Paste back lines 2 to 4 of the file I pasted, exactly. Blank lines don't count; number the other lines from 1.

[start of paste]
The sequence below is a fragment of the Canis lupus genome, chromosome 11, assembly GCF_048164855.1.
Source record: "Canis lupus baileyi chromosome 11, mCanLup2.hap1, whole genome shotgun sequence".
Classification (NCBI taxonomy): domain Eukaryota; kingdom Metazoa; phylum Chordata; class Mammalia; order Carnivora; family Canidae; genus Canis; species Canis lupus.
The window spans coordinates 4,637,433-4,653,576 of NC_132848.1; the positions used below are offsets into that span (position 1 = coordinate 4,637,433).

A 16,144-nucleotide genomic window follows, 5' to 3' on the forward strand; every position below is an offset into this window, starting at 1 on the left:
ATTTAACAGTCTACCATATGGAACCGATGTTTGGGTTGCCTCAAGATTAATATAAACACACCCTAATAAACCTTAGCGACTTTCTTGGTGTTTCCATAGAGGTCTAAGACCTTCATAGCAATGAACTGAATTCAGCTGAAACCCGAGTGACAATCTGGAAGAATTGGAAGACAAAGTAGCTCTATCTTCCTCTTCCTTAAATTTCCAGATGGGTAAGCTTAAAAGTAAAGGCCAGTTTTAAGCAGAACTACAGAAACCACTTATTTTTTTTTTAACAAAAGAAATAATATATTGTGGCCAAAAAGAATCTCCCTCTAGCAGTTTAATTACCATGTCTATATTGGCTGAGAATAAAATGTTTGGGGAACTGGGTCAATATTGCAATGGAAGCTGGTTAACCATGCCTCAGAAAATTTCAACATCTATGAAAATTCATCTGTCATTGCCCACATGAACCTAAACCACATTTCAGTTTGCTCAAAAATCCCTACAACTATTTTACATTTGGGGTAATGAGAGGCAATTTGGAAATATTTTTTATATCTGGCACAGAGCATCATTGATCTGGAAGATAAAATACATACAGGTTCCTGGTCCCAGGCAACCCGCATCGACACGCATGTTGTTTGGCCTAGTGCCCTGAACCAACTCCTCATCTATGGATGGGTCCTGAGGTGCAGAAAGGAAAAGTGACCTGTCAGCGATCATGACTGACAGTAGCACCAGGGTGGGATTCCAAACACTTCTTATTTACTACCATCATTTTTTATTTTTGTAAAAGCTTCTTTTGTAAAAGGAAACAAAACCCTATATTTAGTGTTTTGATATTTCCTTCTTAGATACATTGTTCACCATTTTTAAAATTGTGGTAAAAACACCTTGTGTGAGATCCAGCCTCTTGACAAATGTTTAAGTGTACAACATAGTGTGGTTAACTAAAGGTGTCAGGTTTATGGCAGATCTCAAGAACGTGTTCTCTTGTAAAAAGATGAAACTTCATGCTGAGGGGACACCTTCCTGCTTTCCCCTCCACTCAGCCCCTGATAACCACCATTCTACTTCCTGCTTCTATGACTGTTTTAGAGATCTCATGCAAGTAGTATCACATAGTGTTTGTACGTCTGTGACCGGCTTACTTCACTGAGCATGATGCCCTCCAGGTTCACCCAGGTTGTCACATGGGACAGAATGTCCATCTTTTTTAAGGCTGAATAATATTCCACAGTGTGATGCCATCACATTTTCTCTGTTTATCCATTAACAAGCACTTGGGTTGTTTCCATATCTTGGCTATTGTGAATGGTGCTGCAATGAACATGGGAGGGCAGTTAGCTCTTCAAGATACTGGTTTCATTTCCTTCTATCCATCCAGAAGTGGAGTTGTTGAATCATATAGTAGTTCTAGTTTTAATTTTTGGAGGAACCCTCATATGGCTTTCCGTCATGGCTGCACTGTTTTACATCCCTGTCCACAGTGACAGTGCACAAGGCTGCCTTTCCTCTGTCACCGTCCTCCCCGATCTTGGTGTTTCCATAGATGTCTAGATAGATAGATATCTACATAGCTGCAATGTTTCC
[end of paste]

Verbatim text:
Source record: "Canis lupus baileyi chromosome 11, mCanLup2.hap1, whole genome shotgun sequence".
Classification (NCBI taxonomy): domain Eukaryota; kingdom Metazoa; phylum Chordata; class Mammalia; order Carnivora; family Canidae; genus Canis; species Canis lupus.
The window spans coordinates 4,637,433-4,653,576 of NC_132848.1; the positions used below are offsets into that span (position 1 = coordinate 4,637,433).